Learning French Part Deux

A while back, I wrote a post about learning French.The French have done everything in their power to make their language as fiendishly difficult to learn as possible (or so it seems to me). Every time I seem to be getting the hang of it I utter a sentence – which I think is perfect – only to be informed that yes, I have said it perfectly but not in this case because this verb is irregular when used with this word on a Tuesday…before twelve. ARRRGGHHHH!!!! This is what drives me crazy.

I also think that French is not taught very well. I think half the problem with learning a language is fluency. I am at a stage now where my vocabluary is quite rich, I know the basics of expressing myself and I am grammatically okay – but what I need is conversation. Who cares if I stumble over a word or two? If I conjugate something incorrectly? How about we just communicate and worry about trampling over the antiquated rules and conventions of your niché language another time, eh? Let’s speak it, make some mistakes and try and exchange some information, shall we?

What I think is that learning is evolution, like Shakespeare’s Seven Stages of Man, and you have to go through them to reach your goal.

Here is what I think The Seven Stages of Learning a Language are:

  1. The Taylor Phase So called because I used to be like Burt Lancaster in Planet of the Apes pointing at things and grunting. This is the stage when you know – you think – all the words you need to comport yourself in civilised society: please, thank you, yes, no and beer – everything else is just fluff and vocab;  you know you’ll pick it up eventually. Add to this the awesome power of ‘the pointing finger’, a credit card and paying for everything with big bills (because you can’t figure out numbers quickly enough so you just give ’em enough to cover it…)I also used to wander around with a pad and pen like some kind of Pictionary Ringer (in case I had to explain something really complicated), a bulging pocket full of coins and an iPhone with iTranslate on my home screen.  Ah, happy days…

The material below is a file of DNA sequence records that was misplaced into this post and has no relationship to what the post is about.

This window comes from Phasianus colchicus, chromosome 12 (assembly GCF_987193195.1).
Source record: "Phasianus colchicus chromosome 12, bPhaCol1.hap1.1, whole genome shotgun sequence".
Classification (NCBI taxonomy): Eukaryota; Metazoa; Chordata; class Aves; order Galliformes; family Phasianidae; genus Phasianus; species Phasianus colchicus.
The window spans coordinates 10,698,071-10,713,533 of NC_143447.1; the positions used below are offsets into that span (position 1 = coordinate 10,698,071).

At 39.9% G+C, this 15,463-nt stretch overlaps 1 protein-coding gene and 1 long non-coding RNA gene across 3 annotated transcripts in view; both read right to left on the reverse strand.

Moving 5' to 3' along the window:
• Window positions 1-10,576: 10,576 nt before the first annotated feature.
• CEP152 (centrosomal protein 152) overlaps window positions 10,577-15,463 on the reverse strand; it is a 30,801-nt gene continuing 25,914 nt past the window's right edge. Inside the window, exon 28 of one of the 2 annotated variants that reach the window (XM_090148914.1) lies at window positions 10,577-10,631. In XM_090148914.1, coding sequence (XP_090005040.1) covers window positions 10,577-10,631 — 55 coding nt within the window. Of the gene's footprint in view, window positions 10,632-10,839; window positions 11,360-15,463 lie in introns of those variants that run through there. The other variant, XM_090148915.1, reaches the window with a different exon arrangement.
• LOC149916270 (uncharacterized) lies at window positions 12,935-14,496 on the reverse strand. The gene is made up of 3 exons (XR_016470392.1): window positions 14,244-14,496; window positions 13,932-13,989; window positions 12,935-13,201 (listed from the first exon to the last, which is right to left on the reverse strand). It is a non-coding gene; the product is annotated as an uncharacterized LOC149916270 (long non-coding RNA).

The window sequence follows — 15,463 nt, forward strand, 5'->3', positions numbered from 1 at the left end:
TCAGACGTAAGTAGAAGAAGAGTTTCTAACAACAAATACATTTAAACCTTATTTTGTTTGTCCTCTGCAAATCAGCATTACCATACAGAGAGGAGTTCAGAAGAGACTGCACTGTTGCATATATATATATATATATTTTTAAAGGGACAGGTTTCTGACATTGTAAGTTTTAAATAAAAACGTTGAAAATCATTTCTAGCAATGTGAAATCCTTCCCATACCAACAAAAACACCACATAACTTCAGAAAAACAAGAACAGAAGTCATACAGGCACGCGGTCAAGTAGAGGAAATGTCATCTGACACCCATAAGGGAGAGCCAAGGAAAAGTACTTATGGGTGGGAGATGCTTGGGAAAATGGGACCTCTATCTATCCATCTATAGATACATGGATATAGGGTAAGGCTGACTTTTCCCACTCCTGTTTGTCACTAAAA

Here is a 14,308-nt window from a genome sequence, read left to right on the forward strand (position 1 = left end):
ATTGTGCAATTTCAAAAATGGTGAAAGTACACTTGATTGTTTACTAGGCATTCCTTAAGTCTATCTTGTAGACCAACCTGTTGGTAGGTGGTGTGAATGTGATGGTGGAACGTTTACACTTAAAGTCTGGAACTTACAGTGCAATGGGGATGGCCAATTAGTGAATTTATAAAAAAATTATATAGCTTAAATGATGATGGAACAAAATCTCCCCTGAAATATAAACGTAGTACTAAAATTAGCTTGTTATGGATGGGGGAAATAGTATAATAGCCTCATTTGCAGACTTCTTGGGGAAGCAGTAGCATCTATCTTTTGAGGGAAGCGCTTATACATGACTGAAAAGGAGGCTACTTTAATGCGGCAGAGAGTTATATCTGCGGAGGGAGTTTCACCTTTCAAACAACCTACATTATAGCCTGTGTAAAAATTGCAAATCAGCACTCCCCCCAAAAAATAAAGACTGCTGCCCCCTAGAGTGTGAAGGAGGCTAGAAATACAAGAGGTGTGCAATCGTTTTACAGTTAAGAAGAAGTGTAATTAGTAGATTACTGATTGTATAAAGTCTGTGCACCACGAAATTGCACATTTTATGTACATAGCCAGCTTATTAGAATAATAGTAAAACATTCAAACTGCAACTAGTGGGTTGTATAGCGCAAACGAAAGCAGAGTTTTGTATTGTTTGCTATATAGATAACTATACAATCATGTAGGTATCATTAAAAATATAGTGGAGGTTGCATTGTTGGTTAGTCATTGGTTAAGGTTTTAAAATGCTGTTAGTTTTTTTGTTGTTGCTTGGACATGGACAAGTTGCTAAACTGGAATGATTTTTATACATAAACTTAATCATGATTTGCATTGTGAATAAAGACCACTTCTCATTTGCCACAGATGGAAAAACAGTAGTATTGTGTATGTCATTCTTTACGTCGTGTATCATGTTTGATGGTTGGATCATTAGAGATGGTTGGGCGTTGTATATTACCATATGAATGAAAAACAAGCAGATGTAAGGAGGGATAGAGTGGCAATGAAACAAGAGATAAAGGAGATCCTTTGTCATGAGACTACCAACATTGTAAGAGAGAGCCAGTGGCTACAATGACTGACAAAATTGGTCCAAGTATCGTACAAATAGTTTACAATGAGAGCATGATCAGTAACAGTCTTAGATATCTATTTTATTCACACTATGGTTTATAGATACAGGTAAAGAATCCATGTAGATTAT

2. The Rambo Phase You used to be Mr Conversation but now, returned to civilised society, you just know a few stock phrases to get you the essentials: food, hunting knives and ammo. Any deviation from that and you get violent. ‘I would like some bread. And a cake. Also, some coffee to have here. [hands over money – largish note] Thank you.’ Yes, you turn into Rambo, muttering the same selection of phrases to the guarded locals – you are confident to actually name things but if someone strikes up s conversation? You’re outta there. Or you kill them. Whichever is least embarrassing.
  3. The Cliched-Token-Native-American-From-John-Wayne-Films PhaseMe hungry. Me want bread.  Me want cake also. Thank you. Here. Money. I no understand. HERE MONEY. BIG MONEY. Me want coffee. Milk coffee. Big. Here money. Me drink coffee here. Now. Me go. Good bye.’ You sound like a bit of a putz, and people look at you like you just dropped off the back of a truck, but you make yourself understood and that’s what its all about. The only disheartening thing is when a native hears you struggle and flips into English. I once had an experience when a shop assistant flipped into English that was so bad that it was like what Peter Sellers in The Pink Panther sounded like when speaking English.